Ashish Nanda is a persuasive man. The “leasing guy”, as he calls himself, claims he can convince anyone of the benefits of leasing over buying a car.
“And tomorrow I am sure you will take that car you own back and come lease from me,” says the senior general manager of Shift Car Rental, part of AW Rostamani Group.
But is leasing – hiring a car for a minimum of 12 months – really cheaper than buying?
Well, at least according to data from Shift, leasing is more cost-effective for UAE residents – costing Dh1,770 per month for a four-door saloon over a 12 month period versus Dh1,946 for a buyer. Hang onto the car for four years and Shift says a leaser will pay Dh1,370 a month during that period – against Dh1,477 for the car owner.
These figures apply to car covering a distance of 60,000km a year and factors in insurance, registration, maintenance and loan interest.
“If you go to Pizza Hut and you only want two slices, you pay unnecessarily for the whole pizza, eat two slices and maybe take the rest home. But in cars it’s a different story,” says Mr Nanda.
He argues that if you buy a car to use for two years you pay for the whole pizza, so to speak. Whereas you should only pay for that period, ie the two slices you want to eat, not the overall cost.
It was the cost and hassle factor of servicing and maintaining a car that convinced Eva Lindsay and her husband to lease rather than buy when they arrived in the UAE almost three years ago. They currently lease a Toyota Fortuner for Dh2,300 a month. Their lease agreement is for a period of three years.
“We basically counted it all together and decided that even if we own it for three years, the equity will be so little by the time we sell that for the hassle of maintaining it and paying insurance we should just lease,” says Ms Lindsay, 32, from Slovakia.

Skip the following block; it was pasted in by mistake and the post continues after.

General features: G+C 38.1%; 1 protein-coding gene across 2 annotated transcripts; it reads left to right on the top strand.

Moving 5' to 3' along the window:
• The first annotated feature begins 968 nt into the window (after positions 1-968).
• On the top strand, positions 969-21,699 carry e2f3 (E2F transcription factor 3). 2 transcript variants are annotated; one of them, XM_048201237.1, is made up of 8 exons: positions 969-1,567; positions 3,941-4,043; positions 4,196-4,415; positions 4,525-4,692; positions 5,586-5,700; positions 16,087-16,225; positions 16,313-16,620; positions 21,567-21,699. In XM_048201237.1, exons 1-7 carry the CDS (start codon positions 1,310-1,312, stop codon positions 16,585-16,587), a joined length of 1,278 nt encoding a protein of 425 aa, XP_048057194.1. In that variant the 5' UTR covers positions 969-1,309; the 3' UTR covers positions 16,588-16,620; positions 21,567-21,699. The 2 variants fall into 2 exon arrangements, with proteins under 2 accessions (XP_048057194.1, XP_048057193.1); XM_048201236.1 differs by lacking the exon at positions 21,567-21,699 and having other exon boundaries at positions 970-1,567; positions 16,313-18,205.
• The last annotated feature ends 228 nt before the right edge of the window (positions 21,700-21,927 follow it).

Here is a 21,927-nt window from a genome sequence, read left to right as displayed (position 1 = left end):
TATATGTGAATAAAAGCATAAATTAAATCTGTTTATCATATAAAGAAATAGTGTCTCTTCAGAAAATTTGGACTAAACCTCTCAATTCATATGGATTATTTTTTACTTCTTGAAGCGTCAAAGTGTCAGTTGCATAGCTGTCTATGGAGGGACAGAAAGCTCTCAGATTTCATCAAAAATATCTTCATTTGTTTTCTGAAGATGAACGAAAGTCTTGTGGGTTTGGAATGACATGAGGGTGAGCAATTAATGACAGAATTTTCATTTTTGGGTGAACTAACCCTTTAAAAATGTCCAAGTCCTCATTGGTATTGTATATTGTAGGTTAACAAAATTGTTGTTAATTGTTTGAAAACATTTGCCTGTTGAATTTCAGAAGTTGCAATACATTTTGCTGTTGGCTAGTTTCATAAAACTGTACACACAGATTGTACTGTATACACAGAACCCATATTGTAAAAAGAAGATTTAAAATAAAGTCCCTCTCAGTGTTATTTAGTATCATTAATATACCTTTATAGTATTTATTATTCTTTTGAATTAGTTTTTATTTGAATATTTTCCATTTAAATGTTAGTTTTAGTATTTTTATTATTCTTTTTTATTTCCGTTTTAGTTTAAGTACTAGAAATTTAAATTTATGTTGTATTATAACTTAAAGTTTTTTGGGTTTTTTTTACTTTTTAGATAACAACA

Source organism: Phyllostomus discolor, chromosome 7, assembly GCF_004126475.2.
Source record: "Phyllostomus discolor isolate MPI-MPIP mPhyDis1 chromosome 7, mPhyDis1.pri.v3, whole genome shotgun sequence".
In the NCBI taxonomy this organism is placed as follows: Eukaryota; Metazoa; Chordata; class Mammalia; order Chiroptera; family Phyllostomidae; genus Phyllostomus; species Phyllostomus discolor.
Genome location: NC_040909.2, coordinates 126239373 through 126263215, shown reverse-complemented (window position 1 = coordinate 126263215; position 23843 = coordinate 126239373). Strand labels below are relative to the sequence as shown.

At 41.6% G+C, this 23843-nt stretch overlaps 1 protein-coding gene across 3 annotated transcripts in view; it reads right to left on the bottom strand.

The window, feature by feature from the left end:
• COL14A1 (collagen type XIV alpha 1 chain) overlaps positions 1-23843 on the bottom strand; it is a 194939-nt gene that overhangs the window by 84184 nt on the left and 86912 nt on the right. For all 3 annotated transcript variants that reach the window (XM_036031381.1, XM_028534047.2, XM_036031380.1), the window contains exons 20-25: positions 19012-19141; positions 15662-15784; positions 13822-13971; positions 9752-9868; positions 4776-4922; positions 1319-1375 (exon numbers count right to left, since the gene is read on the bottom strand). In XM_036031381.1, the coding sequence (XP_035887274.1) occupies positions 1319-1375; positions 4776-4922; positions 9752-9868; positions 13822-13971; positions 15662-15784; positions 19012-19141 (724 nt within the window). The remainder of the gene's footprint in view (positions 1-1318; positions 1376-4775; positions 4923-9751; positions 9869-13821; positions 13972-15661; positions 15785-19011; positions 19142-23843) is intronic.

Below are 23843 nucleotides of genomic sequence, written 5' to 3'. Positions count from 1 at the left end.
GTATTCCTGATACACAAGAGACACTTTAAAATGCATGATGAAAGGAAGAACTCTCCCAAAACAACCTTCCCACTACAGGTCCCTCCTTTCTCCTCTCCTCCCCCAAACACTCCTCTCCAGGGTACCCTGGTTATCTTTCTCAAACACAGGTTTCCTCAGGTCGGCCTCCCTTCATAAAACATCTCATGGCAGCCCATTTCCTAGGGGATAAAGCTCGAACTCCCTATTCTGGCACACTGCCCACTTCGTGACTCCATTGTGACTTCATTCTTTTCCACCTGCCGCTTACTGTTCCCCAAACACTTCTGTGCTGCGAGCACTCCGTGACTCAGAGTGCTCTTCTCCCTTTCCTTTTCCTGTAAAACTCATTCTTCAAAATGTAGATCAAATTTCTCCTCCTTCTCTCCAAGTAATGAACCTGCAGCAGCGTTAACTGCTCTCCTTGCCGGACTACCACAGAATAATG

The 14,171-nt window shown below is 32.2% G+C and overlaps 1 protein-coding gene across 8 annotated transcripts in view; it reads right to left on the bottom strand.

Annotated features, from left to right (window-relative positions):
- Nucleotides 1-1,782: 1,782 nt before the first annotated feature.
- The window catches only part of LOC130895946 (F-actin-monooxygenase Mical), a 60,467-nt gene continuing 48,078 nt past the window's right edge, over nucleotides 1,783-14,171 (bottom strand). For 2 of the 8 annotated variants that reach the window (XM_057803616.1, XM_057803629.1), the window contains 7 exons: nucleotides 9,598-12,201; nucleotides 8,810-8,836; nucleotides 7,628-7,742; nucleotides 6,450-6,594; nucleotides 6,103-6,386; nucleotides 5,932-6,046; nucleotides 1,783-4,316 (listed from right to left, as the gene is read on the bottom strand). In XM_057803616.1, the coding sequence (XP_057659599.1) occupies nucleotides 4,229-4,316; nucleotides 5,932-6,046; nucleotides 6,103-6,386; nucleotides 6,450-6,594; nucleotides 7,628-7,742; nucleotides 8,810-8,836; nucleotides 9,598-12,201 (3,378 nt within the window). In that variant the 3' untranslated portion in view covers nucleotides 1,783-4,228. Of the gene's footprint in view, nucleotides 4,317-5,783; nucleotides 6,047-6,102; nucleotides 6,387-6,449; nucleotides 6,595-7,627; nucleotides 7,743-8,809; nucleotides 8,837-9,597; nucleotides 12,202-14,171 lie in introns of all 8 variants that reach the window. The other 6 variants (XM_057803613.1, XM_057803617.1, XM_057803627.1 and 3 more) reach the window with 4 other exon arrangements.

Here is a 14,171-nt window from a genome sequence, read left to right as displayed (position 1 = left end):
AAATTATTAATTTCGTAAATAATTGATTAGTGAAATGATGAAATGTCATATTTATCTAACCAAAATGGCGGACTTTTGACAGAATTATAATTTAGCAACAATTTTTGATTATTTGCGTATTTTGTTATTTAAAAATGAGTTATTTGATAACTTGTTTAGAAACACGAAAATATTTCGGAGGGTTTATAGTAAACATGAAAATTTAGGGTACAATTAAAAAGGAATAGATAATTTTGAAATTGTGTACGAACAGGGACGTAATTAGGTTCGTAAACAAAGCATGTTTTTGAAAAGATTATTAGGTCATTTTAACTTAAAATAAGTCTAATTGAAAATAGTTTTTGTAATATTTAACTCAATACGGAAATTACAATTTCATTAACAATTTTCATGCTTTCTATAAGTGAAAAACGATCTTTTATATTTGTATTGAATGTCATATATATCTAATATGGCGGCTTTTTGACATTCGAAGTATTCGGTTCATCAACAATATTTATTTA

Ms Lindsay says the decision has paid off – the car has had battery problems and Hertz, the rental company, has provided a temporary car each time and fixed the problem.
“They also do the one-year maintenance and clean it all. It is just completely hassle-free,” she adds.
Leasing companies stay competitive by buying in bulk – making the cars, their maintenance and spare parts less expensive. The rule of thumb is the longer you lease, the cheaper the contract with the maximum period generally 48 months, or four years.
At the end of a contract, leasers can have the option to buy the car at a predefined value or extend the period at a lower rate.
In leasing you tend to pay three months up front – a security deposit that is used towards the cost of the last three months of the contract, whereas Central Bank rules dictate that when buying you have to pay 20 per cent of the cost of the car in cash. However, a leaser will have no equity in the car they drive and there are penalties for exceeding an agreed mileage. This can be considerable. For example, Shift charges 30 to 35 fils per kilometre for standard cars and up to 40 to 50 fils per kilometre for premium sedan or SUVs.
Leasers can also face a penalty for exiting a contract early – and exiting a contract is generally not allowed in the first year, so you are liable for the instalments that remain. In subsequent years it costs around three months’ instalments. Car owners, on the other hand, can sell at any point.
Andrew Prince, a financial planner at Devere Acuma, from England, has done his sums and decided he is better off buying a car to replace his ageing 2007 Toyota Rav 4.
“For the Dh3,000 a month I am looking at spending, I could get a brand new Infiniti Q50 for leasing,” he says.
“And I know that over three years I would pay my Dh3,000 a month and have no maintenance, no wear or tear and not have to worry about insurance. So it would give me peace of mind. Or if I took it over a slightly shorter period it would be slightly more, but every two years I could drive the latest model. Or if I didn’t like the colour every two or three years I could change.”
But, for a similar monthly instalment, albeit with a down payment of 20 per cent, he can own the car at the end of the three years.